July 13, 2012

Confederated Tribes of the Umatilla Indian Reservation


The Cayuse, Umatilla and Walla Walla tribes make up the Confederated Tribes of the Umatilla Indian Reservation. The reservation is located near Pendleton, Oregon in northeastern Oregon at the base of the Blue Mountains in the Columbia River Plateau.

Official Tribal Name: Confederated Tribes of the Umatilla Reservation

Address:  46411 Timíne Way, Pendleton, OR 97801
Phone: 541-276-3165
Fax: 541-276-3095
Email: Contact Form

Official Website:

Recognition Status: Federally Recognized

Traditional Name / Traditional Meaning:

The Cayuse called themselves Liksiyu .

Common Names:

– name given to them by French Canadian fur trappers, meaning “Rock People,” because of the rocky nature of parts of their homeland. 
Cayuse – also attributed to French Canadian fur trappers. Probably from Chinook Jargon from Spanish caballos, meaning  “horses,” for which the Cayuse were especially known.

Alternate names: Formerly known in modern times as the Confederated Tribes of the Umatilla Reservation.

Alternate spellings / Mispellings:

Cayuse –  Cai-uses, Cayouses, Skyuse, Kaius, Kyeuuse, Kyuuse. Te-taw-ken, Guyohkohnyo

Name in other languages:

Nez Perce for Cayuse – Weyiiletpuu or Waiilatpus, meaning the People of the Rye Grass. 

Region: Plateau Region 

State(s) Today: Oregon

Traditional Territory:

The Cayuse Indians occupied territories at the heads of the Walla Walla, Umatilla, and Grande Ronde Rivers, and from the Blue Mountains to the Deschutes River in Washington and Oregon. 



Treaty of 1855 

Reservations: Umatilla Indian Reservation,  Celilo Village,
Land Area:  172,000 acres
Tribal Headquarters:  
Time Zone:  

Population at Contact:

Registered Population Today:

Tribal Enrollment Requirements:

Genealogy Resources:


Name of Governing Body:  
Number of Council members:  
Dates of Constitutional amendments: 
Number of Executive Officers:  


Language Classification: Cayuse is a language isolate.

Language Dialects:

Number of fluent Speakers: Cayuse – Extinct since the 1800s.



Bands, Gens, and Clans

Related Tribes:

Traditional Allies: Cayuse – Nez Perce and Walla Walla.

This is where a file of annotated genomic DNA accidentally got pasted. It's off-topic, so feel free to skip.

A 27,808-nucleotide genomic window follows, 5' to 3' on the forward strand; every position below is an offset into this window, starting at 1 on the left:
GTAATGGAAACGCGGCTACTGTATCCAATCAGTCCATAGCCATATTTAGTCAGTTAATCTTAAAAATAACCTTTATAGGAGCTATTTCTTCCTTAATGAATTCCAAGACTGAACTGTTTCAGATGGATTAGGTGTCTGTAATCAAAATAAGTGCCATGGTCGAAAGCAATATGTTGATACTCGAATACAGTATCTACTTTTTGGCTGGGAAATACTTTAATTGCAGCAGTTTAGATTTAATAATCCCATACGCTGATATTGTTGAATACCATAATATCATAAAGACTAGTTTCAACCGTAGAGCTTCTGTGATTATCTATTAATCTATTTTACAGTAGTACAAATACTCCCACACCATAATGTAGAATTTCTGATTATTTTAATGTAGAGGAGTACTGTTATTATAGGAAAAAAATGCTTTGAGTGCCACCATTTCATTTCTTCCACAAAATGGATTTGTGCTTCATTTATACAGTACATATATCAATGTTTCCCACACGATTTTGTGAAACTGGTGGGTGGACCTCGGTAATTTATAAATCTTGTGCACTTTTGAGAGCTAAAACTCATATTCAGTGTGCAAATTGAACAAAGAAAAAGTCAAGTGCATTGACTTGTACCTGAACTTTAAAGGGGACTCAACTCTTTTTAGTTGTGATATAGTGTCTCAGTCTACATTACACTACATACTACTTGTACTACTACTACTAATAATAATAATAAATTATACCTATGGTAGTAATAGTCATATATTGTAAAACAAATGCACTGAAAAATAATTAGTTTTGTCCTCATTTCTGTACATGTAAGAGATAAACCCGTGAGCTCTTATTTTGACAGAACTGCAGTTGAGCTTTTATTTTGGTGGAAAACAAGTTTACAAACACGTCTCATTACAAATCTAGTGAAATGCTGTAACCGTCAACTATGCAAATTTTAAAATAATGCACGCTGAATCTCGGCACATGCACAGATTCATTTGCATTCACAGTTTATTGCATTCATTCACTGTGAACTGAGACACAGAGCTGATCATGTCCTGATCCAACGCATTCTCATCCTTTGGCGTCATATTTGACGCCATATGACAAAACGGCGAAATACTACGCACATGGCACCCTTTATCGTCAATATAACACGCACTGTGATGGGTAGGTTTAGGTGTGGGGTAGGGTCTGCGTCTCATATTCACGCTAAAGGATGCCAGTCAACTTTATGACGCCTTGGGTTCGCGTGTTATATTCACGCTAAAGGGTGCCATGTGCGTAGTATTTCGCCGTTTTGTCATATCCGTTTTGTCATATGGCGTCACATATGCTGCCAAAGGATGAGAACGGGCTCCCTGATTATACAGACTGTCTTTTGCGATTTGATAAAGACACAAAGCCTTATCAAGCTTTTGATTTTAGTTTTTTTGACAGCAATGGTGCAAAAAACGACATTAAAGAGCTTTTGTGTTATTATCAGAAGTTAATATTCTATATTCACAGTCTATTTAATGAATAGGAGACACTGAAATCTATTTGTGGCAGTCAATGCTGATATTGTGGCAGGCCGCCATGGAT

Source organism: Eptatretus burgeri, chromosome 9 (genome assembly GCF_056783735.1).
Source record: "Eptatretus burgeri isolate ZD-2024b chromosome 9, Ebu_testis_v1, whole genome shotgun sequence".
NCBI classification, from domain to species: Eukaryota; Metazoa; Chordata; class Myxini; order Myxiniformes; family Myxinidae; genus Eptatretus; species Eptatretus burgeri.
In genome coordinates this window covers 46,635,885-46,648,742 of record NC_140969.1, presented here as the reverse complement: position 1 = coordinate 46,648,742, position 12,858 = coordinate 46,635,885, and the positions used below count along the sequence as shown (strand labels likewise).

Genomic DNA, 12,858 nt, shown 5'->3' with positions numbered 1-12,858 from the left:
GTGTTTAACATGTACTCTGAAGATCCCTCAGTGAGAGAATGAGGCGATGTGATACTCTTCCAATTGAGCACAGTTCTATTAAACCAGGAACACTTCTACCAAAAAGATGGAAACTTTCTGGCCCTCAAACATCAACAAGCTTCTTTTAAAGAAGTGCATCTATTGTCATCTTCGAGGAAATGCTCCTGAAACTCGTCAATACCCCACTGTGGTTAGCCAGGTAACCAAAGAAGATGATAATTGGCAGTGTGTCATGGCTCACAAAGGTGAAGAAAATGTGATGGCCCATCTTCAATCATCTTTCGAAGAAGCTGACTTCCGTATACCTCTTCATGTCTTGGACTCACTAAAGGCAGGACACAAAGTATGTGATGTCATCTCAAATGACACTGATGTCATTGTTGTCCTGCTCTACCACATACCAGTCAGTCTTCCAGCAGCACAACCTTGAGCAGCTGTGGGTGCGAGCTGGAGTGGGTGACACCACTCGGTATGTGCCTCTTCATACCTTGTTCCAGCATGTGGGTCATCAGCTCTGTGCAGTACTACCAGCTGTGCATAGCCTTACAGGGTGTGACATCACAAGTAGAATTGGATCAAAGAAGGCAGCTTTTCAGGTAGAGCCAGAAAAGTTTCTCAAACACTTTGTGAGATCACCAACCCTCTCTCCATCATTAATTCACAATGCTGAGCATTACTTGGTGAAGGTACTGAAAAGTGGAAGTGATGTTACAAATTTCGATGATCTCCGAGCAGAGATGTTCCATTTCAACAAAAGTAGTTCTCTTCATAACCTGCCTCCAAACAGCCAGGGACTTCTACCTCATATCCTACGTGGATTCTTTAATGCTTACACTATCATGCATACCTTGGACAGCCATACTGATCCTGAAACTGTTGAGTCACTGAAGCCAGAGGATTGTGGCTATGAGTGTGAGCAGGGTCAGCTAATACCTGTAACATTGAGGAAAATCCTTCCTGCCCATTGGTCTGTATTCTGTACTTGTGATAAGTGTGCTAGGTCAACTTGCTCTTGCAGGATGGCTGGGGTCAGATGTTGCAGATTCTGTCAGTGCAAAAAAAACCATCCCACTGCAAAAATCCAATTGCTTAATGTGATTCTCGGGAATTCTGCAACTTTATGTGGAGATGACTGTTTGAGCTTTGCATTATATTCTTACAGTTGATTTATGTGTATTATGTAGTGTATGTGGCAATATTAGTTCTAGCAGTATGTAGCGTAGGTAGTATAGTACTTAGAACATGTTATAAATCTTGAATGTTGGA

Traditional Enemies: The Cayuse were enemies of the Snake Indians and other smaller tribes in their area.

Ceremonies / Dances:

Modern Day Events & Tourism:

Legends / Oral Stories:

Art & Crafts:


The Cayuse bred horses for speed and stamina and developed a type now known as the Cayuse Pony. While used as a derogatory term in the American West by white ranchers to usually mean an inferior wild or ferrel horse or indian pony, the Cayuse pony has a deep chest for endurance, and has shorter legs and a shorter, more muscular hindquarters, which makes them especially agile in rough terrain and able to carry heavy loads easier.

The shorter stature also made them easier to mount bareback. They were also bred to better withstand harsh winters than European purebred hotblood breeds, with shaggier, longer winter coats. Their compact stature also helped them to retain body heat.

The Cayuse were known as excellent horsemen and as warriors especially known for their bravery.





Economy Today:

Religion & Spiritual Beliefs:

Burial Customs:

Wedding Customs


Historical Leaders:

  • Tauitau (known as Young Chief), Head Chief, uncle and predecessor of the next Young Chief (Weatenatemany), was a well-known leader and warrior
  • Young Chief (Weatenatemany, c.18??–1859), Head Chief, nephew of Tauitau, became the new Young Chief in October 1853, leader of the more conciliatory faction of the Cayuse, killed in a skirmish with the Snake during the summer of 1859.
  • Five Crows (also known as Hezekiah), principal rival to Young Chief (Weatenatemany) for the role of Head Chief, brother of Tauitau, and leader of the hostile Cayuse.


Contemporary People of Note:

Shoni Schimmel and Jude Schimmel – basketball players respectively with the WNBA’s Atlanta Dream and University of Louisville women’s basketball team, who made the Women’s Final Four in April 2013

Catastrophic Events:

Tribe History:

In the News:

Further Reading:

US Tribes C to D
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